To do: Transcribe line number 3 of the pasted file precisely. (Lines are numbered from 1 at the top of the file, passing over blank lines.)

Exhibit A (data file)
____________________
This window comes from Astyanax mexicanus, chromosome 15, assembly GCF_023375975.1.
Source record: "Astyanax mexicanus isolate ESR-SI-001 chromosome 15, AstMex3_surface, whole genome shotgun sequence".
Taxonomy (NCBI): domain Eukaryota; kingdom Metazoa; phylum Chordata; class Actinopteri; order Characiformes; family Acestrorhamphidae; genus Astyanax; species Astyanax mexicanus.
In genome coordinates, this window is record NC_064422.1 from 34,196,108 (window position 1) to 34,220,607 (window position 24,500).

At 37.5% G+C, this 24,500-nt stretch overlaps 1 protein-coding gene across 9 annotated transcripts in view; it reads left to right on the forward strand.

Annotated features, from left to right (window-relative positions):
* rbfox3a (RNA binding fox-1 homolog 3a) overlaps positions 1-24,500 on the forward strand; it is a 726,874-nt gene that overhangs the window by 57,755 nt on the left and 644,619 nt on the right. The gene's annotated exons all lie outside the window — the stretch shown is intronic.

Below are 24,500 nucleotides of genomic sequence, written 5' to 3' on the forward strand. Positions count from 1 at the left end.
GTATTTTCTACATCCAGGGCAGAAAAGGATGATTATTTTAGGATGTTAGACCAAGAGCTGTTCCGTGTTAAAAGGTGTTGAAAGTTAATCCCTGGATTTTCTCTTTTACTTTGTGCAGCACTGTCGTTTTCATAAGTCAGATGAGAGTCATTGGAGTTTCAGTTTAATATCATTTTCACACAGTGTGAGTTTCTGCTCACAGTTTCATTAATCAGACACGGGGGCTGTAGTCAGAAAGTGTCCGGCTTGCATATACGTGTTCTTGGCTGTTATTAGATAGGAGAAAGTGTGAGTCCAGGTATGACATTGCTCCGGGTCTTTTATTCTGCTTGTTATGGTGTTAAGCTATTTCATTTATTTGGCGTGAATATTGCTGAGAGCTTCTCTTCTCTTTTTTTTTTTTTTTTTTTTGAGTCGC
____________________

Taxonomy (NCBI): domain Eukaryota; kingdom Metazoa; phylum Chordata; class Actinopteri; order Characiformes; family Acestrorhamphidae; genus Astyanax; species Astyanax mexicanus.